A Paralegal Is Guilty of the Unauthorized Practice of Law by Preparing Documents for Litigation and Providing Legal Advice without Supervision by a Licensed New Jersey Attorney

Adrienne C. Rogove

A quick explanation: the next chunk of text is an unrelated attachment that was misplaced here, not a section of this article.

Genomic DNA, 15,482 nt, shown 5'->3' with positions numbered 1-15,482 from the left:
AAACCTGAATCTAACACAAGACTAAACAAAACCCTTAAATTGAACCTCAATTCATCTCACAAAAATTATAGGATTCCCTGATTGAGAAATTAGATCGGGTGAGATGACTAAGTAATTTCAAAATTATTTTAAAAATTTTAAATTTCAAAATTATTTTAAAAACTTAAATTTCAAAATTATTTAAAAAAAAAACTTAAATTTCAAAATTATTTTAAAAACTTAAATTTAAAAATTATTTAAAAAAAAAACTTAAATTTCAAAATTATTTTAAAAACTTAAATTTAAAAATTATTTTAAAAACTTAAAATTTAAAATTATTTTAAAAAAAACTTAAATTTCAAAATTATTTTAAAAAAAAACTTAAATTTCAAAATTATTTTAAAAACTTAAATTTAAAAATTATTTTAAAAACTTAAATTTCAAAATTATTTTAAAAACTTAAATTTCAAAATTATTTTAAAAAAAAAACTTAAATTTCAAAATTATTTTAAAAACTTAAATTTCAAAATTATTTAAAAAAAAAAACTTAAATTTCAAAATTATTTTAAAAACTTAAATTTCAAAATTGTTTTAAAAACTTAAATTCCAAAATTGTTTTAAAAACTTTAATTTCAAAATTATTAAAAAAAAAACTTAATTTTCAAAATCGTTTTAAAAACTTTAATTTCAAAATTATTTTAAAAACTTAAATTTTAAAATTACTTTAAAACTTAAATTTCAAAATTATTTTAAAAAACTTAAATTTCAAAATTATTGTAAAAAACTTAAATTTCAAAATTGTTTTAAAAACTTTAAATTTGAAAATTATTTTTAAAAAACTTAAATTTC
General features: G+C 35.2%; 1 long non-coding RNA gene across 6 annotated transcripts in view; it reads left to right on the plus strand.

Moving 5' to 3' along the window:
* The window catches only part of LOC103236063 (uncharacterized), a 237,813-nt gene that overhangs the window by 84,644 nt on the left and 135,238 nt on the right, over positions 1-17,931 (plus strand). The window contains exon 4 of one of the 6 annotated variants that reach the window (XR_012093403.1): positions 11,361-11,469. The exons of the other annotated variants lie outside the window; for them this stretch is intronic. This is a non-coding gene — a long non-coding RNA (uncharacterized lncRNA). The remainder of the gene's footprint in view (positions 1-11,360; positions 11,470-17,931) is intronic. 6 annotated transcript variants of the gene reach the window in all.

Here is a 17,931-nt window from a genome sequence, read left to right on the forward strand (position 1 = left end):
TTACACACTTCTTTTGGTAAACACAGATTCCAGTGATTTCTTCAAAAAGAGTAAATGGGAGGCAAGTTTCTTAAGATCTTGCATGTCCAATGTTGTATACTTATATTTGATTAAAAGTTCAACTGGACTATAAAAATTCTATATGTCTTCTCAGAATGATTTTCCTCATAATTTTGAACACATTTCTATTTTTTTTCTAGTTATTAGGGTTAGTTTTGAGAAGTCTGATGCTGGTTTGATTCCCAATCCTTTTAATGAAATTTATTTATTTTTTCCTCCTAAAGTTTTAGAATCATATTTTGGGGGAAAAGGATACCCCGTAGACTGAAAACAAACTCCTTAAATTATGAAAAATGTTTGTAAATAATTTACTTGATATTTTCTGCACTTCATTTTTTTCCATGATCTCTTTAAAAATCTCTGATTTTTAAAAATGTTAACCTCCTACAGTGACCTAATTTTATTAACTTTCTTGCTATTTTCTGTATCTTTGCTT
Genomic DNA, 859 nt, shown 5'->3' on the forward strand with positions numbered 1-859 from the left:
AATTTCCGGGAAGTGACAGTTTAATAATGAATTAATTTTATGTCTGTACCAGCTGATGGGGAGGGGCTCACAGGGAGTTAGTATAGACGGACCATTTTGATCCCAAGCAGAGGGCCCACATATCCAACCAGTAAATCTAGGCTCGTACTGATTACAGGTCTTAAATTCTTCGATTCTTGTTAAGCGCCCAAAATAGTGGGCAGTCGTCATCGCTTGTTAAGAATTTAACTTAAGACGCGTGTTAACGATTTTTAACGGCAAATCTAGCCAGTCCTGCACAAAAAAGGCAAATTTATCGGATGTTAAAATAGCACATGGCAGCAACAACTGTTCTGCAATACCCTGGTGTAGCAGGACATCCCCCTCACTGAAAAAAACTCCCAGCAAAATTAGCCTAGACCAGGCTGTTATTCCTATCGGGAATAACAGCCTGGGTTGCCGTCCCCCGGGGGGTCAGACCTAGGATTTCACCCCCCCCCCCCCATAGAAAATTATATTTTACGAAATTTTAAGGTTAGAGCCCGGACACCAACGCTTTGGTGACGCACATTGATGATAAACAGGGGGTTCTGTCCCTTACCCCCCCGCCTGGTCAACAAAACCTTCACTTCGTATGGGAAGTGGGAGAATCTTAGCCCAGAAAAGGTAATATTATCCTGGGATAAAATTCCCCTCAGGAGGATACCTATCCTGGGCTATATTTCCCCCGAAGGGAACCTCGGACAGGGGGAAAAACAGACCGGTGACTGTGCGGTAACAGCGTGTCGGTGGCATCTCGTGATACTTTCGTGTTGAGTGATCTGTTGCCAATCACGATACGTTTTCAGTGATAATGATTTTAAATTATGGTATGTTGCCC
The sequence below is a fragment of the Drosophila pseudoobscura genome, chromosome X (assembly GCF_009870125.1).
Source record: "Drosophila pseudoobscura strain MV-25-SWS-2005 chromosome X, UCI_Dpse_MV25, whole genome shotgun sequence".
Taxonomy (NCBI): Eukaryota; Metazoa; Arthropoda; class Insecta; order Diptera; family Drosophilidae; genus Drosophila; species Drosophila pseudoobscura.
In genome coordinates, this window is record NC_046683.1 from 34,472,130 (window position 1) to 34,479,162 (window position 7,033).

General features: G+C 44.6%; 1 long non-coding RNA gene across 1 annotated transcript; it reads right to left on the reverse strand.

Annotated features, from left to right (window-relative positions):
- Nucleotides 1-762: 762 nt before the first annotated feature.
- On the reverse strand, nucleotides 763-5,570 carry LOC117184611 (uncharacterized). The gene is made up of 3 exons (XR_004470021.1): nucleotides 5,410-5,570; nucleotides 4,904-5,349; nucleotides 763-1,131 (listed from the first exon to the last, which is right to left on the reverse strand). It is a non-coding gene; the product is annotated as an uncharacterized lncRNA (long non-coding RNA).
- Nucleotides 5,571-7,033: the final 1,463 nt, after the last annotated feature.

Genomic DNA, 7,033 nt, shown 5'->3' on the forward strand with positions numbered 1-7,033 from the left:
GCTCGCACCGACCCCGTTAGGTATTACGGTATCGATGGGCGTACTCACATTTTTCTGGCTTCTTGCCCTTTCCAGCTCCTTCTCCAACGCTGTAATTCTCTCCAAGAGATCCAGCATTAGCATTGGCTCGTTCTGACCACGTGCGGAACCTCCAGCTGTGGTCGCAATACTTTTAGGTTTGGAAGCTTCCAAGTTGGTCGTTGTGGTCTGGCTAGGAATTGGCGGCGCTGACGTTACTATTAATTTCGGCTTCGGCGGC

New Jersey court rules and statutes prohibit the unauthorized practice of law. While paralegals engage in activities that constitute the “practices of law,” they can only do so under the direct supervision of a licensed New Jersey attorney. R.P.C. 5.3. The Superior Court of New Jersey, Appellate Division, recently addressed this issue in an unreported decision dated November 21, 2019, in Baron v. Karmin Paralegal Services, __ N.J. Super. __ (2019) (slip. op.). In Baron, the New Jersey Superior Court, Appellate Division, affirmed the decision of the Superior Court, Law Division, Special Civil Part, which held that the defendant paralegal company, Karmin Paralegal Services, committed fraud by performing legal services on behalf of the plaintiff, John Baron. While the Appellate Division reversed that part of the trial court’s decision awarding punitive damages to the plaintiff, the Court’s guidance on what constitutes the “practice of law” and the implications under New Jersey’s Rules of Professional Conduct are important to both the legal community and New Jersey consumers of legal services. Continue reading “A Paralegal Is Guilty of the Unauthorized Practice of Law by Preparing Documents for Litigation and Providing Legal Advice without Supervision by a Licensed New Jersey Attorney”